God’s will, Dr. Jeffress?

By J. Andrew Mackenzie and Samuel C. Still | Guest Columnists

“God has given Trump authority to take out Kim Jong Un.”

This latest promulgation from megachurch Pastor Dr. Robert Jeffress comes as an implicit endorsement of the president’s warning that “North Korea best not make any more threats… [and] will be met with fire [and] fury like the world has never seen.” Not insensitive to the fact that such an overt declaration of divine right would be controversial to many within the Christian community, Dr. Jeffress acknowledges that “some Christians, perhaps younger Christians, have to think this through.”

As two young Christians, we would like to think a few things through with Dr. Jeffress. The pastor of First Baptist Dallas, who accuses young people of not being well taught in the Scriptures, cites Romans 13 as his authority, “Let every person be subject to the governing authorities. For there is no authority except from God, and those that exist have been instituted by God,” Paul writes.

A closer exegesis of the first few verses of Romans 13 reveals some problematic aspects of Dr. Jeffress’s proof-text. Based on the first two verses of chapter 13 alone, one might be tempted to say, “If God appoints all authorities, then we should accept whatever actions those authorities presiding over us take, and comply to every precept they hand down.”

Such an interpretation is out of step with Paul’s other writings, however. In verses 3 and 4, Paul proclaims that rulers are meant to serve as “a terror” to evildoers by upholding “what is good,” emphasis on ours.

What to do when a governmental authority takes actions or enacts laws that are manifestly not good? Paul would certainly not suggest we remain complicit to evil, since the standard of character and virtue under which he writes is Him in whom there is no darkness whatsoever. More practically, there are instances throughout the pages of Scripture in which judges, prophets, and Christ himself call into question the character and actions of the rulers under whom they lived. If ever we are presented with a situation in which the governing authority asks our complicity in evil, we ought have a ready response, “We must obey God rather than men.”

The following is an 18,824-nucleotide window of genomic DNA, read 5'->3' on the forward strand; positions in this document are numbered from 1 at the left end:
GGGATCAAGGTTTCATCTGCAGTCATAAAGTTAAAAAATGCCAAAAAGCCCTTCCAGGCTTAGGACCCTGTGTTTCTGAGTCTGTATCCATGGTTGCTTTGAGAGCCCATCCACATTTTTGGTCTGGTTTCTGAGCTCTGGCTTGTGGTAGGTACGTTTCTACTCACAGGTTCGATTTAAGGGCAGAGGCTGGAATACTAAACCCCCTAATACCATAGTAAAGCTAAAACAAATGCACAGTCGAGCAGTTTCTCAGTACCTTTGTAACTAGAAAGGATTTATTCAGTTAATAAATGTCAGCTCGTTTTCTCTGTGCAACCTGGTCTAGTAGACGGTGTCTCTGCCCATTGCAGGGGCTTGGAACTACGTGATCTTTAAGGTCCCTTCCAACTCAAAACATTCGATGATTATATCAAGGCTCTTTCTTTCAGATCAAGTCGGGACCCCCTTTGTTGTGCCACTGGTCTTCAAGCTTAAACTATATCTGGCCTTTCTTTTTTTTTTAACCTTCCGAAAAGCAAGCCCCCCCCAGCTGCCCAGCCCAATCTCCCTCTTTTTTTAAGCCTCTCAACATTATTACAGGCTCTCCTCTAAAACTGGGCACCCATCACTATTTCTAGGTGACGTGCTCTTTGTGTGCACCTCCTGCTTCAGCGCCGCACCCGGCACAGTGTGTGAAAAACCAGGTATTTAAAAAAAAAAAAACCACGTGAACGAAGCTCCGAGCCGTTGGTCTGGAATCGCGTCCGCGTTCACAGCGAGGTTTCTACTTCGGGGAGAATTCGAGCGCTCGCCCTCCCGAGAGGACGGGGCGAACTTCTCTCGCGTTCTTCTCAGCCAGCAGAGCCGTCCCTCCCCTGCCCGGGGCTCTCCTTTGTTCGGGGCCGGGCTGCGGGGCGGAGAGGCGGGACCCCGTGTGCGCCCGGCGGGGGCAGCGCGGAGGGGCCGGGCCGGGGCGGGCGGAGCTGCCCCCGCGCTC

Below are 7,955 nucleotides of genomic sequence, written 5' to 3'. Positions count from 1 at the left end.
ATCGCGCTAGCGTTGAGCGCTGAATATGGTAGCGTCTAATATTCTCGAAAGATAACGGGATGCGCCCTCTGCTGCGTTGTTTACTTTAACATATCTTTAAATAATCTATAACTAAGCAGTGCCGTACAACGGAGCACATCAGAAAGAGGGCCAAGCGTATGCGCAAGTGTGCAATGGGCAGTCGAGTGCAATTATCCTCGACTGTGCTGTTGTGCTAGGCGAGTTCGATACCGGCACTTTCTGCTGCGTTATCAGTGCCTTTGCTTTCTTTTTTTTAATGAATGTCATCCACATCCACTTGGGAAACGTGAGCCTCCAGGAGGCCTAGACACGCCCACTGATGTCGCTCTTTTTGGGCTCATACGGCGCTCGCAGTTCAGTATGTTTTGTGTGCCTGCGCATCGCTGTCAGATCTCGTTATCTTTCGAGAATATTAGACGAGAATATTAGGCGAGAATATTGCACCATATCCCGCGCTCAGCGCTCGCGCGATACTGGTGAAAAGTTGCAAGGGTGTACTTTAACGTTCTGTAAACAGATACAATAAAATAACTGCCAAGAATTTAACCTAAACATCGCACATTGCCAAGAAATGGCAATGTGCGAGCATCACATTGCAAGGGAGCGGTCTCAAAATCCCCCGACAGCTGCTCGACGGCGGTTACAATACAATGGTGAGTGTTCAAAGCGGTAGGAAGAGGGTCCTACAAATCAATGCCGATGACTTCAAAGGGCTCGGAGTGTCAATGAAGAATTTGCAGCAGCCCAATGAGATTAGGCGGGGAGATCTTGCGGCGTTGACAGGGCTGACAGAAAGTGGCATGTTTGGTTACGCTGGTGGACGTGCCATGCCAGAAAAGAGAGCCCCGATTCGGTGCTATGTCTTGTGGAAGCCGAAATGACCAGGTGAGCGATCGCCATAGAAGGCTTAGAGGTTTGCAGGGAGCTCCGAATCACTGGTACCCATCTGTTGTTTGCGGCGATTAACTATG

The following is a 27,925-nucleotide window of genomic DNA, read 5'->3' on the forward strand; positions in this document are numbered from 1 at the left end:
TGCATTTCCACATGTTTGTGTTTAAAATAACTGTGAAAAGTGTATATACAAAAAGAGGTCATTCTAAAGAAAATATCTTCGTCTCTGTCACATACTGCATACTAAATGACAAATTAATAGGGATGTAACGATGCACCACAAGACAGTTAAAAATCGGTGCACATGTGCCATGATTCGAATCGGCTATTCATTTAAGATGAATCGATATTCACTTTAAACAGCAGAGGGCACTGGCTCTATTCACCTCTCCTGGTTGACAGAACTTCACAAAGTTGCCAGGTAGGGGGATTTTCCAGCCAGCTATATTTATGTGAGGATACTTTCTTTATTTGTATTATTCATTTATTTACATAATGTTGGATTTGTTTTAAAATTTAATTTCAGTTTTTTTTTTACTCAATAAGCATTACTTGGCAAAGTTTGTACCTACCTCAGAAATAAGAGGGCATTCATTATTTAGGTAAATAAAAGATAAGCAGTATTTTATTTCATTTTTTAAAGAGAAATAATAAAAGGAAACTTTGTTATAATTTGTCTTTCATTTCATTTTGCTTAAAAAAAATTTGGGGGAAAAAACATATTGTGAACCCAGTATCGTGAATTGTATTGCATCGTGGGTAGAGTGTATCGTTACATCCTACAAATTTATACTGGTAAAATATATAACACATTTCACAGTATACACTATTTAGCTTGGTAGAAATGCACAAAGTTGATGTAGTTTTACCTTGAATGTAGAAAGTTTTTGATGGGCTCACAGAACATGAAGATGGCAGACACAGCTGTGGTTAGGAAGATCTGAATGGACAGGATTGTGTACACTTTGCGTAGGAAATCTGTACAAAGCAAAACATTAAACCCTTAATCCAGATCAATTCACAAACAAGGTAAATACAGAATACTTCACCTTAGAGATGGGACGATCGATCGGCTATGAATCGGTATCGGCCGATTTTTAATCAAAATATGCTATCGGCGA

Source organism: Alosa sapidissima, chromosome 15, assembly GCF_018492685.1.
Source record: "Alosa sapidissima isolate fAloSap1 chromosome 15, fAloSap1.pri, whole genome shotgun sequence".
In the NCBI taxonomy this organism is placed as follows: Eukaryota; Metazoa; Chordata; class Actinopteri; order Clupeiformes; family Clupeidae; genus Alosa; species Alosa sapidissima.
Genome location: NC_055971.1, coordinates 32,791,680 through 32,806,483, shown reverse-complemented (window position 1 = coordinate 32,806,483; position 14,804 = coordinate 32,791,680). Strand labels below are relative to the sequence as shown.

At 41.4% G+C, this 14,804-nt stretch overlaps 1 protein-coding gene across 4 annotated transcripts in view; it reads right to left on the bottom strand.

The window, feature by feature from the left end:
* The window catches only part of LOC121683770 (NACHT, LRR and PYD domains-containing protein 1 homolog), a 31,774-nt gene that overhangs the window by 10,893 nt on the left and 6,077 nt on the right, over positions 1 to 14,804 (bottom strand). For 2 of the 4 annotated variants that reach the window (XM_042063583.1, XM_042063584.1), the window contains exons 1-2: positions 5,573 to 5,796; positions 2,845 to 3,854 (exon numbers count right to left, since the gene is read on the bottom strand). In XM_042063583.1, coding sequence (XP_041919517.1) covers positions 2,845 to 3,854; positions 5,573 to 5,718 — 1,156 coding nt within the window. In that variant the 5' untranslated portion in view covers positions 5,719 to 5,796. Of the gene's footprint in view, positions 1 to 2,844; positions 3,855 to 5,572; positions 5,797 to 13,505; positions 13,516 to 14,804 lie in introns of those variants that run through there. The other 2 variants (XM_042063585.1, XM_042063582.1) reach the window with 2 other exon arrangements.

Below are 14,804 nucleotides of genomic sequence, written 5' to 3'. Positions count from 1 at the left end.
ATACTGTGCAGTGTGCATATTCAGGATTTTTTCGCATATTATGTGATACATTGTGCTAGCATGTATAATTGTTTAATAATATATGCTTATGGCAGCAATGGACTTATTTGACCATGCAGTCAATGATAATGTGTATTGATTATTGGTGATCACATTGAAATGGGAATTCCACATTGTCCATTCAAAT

We hope that Dr. Jeffress’s intentions aren’t overtly or necessarily nefarious, or that he intends to make an idol of the state. It is worth reflecting, however, on the moral ends to which Dr. Jeffress makes his implicit appeal. For if he is using the Church to promote an agenda other than that of the Gospel, his harm goes far beyond bad hermeneutics. Like many Americans, Jeffress is enamored by the idea of a return to an American “golden age” of peace, prosperity, and world prominence: an American utopia, of sorts. In a word, he wants to “Make America Great Again.”

To use the pulpit to promote any agenda other than that of the Gospel is a defilement of the Church and one that further alienates her from a world already starved for the true peace and true riches that come as a result of knowing Christ. Lest “the way of truth be defamed,” the Church must proclaim only the Word made flesh, and seek to live into the call of Christ to discipleship, “If anyone would come after me, he must deny himself and take up his cross and follow me.”